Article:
Performance art is usually multi-disciplinary. It can include dance, music, visual arts, poetry or the spoken work, drama and more. Lately, I’ve noticed how the visual arts and sound are often combined.
Just recently, the Pulitzer Arts Foundation, as part of its wellness series, featured a program called “Voice Bath,” which combined crystal and Himalayan singing bowls with resonant vocal techniques. Odeya Nini, a Los Angeles-based experimental vocalist and contemporary composer, immersed participants in the healing power of a vocal sound-bath meditation in front of a large Ellsworth Kelly work at the museum.
This performance got me thinking about sound in art or what Wikipedia actually calls sound art. Wikipedia describes sound art as an artistic discipline in which sound is utilized as a primary medium. Like many genres of contemporary art, sound art may be interdisciplinary in nature, or be used in hybrid forms. Sound art can be considered as an element of many areas such as acoustics, electronics, noise music, audio media, sculpture, architecture, film or video and other aspects of the current discourse of contemporary art.
In Western art, early examples include experiments by Dadaists, Surrealists, the Situationist International, and in Fluxus happenings. Because of the diversity of sound art, there is often debate about whether sound art falls within the domains of visual art or experimental music, or both. Other artistic lineages from which sound art emerges are conceptual art, minimalism, site-specific art, sound poetry, spoken word, avant-garde poetry and experimental theater.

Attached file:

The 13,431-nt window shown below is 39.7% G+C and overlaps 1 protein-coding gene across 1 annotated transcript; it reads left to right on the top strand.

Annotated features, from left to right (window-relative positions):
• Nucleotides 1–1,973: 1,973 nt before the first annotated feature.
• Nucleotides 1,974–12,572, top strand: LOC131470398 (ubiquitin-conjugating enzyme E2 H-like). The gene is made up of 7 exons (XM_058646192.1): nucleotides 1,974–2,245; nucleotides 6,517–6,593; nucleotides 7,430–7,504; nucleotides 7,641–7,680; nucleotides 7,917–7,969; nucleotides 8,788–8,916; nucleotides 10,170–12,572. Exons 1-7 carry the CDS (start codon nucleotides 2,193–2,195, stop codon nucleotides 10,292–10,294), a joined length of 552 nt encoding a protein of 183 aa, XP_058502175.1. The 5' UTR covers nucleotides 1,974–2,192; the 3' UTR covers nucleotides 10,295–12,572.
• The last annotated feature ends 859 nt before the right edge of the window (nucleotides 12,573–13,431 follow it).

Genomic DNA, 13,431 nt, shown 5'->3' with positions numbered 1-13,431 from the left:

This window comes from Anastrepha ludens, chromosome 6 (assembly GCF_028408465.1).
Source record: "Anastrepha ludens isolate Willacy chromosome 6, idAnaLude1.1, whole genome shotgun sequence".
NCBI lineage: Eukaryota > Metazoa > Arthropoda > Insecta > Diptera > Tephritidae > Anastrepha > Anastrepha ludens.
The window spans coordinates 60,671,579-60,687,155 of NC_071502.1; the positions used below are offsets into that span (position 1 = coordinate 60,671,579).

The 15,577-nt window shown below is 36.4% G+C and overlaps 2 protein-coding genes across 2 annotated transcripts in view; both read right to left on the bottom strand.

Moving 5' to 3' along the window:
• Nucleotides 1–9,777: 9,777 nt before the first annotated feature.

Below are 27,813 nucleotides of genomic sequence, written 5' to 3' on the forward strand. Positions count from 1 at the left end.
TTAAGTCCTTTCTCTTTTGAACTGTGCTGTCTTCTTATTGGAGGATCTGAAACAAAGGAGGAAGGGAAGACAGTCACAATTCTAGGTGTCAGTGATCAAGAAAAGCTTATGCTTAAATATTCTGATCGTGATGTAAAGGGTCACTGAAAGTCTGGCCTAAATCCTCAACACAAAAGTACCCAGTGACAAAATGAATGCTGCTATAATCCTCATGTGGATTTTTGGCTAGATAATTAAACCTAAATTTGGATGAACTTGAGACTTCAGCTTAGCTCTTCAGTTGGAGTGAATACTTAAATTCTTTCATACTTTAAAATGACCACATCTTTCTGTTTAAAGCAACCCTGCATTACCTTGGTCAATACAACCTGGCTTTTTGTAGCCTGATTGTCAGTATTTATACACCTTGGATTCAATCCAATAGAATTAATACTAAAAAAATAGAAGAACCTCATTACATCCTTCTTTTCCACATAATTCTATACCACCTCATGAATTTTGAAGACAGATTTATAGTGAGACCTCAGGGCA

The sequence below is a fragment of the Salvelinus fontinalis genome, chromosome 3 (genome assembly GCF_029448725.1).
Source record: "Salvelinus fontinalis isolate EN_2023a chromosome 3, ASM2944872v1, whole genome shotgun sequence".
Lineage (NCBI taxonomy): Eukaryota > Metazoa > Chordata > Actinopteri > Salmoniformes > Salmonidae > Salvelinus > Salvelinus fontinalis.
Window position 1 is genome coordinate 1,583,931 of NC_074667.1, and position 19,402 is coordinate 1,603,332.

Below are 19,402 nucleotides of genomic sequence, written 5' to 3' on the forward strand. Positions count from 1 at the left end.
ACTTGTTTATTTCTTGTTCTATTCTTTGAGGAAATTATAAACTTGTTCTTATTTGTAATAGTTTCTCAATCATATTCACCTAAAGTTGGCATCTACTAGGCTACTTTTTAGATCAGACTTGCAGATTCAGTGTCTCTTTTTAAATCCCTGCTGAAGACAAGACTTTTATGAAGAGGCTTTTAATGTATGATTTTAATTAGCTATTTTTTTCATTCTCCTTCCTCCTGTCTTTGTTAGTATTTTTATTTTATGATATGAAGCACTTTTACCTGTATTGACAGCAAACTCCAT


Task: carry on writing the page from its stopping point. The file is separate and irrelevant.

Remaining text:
The lines in trying to distinguish the difference between new music and sound art are very blurry.
“When sound artists think about work with sound, they are using it in a way that is similar to how a sculptor uses materials,” says Mary Ceruti, former director and chief curator of the Sculpture Center in Long Island City, Queens and now director of the Walker Art Center in Minneapolis. “Musicians think about sound more linearly and sound artists think more spatially.”
In fact, she says, the term “sound art” can be traced back to a 1983 exhibition, “Sound/Art,” organized by William Hellermann at the Sculpture Center in New York City.
“We can’t find a reference to the term before then,” Ceruti continued. “It was often referred to as ‘experimental music’ at that time.” Since then, the Sculpture Center has often worked with sound art, viewing it as an extension of minimalist art rather than as a separate medium.
I began with sound and visual art in tandem at the Pulitzer. The exhibit “Susan Philipsz: Seven Tears” opened there last fall. Scottish-born Philipsz is winner of the prestigious Turner Prize and is best known for her works that explore the potential of sound, often including her own untrained voice, to define space and its interaction with architecture.
“I work with sound but that sound is always installed in a particular context and that context with its architecture, lighting and ambient noises forms the entire experience of the artwork,” she said. “It is a visual, aural and emotive landscape.”
It doesn’t really matter whether we see, hear, or feel a work of art, as long as it moves us or makes us think, one way or another.